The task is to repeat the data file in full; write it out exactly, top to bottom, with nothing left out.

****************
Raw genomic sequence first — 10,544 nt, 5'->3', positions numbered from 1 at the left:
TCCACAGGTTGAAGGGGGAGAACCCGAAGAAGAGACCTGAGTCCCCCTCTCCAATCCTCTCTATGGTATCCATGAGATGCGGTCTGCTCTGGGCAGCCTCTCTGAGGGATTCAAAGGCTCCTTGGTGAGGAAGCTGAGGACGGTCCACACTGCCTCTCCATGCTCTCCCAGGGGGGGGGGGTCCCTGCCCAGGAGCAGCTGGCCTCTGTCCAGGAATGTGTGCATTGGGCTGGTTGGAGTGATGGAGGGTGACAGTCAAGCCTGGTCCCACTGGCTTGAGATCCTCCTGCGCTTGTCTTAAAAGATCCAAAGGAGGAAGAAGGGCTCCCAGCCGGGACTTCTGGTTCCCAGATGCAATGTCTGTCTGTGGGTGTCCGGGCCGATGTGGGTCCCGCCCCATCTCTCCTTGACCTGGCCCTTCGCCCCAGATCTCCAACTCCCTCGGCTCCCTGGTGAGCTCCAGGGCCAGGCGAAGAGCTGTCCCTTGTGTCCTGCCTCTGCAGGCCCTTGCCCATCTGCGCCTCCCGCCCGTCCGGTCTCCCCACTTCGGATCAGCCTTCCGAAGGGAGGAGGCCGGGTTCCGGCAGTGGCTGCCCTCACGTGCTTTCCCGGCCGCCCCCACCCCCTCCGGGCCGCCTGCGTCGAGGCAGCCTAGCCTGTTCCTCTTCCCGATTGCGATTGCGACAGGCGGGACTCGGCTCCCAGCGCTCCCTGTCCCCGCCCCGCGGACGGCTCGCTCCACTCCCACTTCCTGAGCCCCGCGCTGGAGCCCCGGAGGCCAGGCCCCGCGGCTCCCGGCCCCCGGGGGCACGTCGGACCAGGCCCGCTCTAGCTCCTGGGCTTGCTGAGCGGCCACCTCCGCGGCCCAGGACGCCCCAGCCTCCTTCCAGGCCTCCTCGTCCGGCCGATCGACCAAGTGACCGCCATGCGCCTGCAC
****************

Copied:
Raw genomic sequence first — 10,544 nt, 5'->3', positions numbered from 1 at the left:
TCCACAGGTTGAAGGGGGAGAACCCGAAGAAGAGACCTGAGTCCCCCTCTCCAATCCTCTCTATGGTATCCATGAGATGCGGTCTGCTCTGGGCAGCCTCTCTGAGGGATTCAAAGGCTCCTTGGTGAGGAAGCTGAGGACGGTCCACACTGCCTCTCCATGCTCTCCCAGGGGGGGGGGGTCCCTGCCCAGGAGCAGCTGGCCTCTGTCCAGGAATGTGTGCATTGGGCTGGTTGGAGTGATGGAGGGTGACAGTCAAGCCTGGTCCCACTGGCTTGAGATCCTCCTGCGCTTGTCTTAAAAGATCCAAAGGAGGAAGAAGGGCTCCCAGCCGGGACTTCTGGTTCCCAGATGCAATGTCTGTCTGTGGGTGTCCGGGCCGATGTGGGTCCCGCCCCATCTCTCCTTGACCTGGCCCTTCGCCCCAGATCTCCAACTCCCTCGGCTCCCTGGTGAGCTCCAGGGCCAGGCGAAGAGCTGTCCCTTGTGTCCTGCCTCTGCAGGCCCTTGCCCATCTGCGCCTCCCGCCCGTCCGGTCTCCCCACTTCGGATCAGCCTTCCGAAGGGAGGAGGCCGGGTTCCGGCAGTGGCTGCCCTCACGTGCTTTCCCGGCCGCCCCCACCCCCTCCGGGCCGCCTGCGTCGAGGCAGCCTAGCCTGTTCCTCTTCCCGATTGCGATTGCGACAGGCGGGACTCGGCTCCCAGCGCTCCCTGTCCCCGCCCCGCGGACGGCTCGCTCCACTCCCACTTCCTGAGCCCCGCGCTGGAGCCCCGGAGGCCAGGCCCCGCGGCTCCCGGCCCCCGGGGGCACGTCGGACCAGGCCCGCTCTAGCTCCTGGGCTTGCTGAGCGGCCACCTCCGCGGCCCAGGACGCCCCAGCCTCCTTCCAGGCCTCCTCGTCCGGCCGATCGACCAAGTGACCGCCATGCGCCTGCAC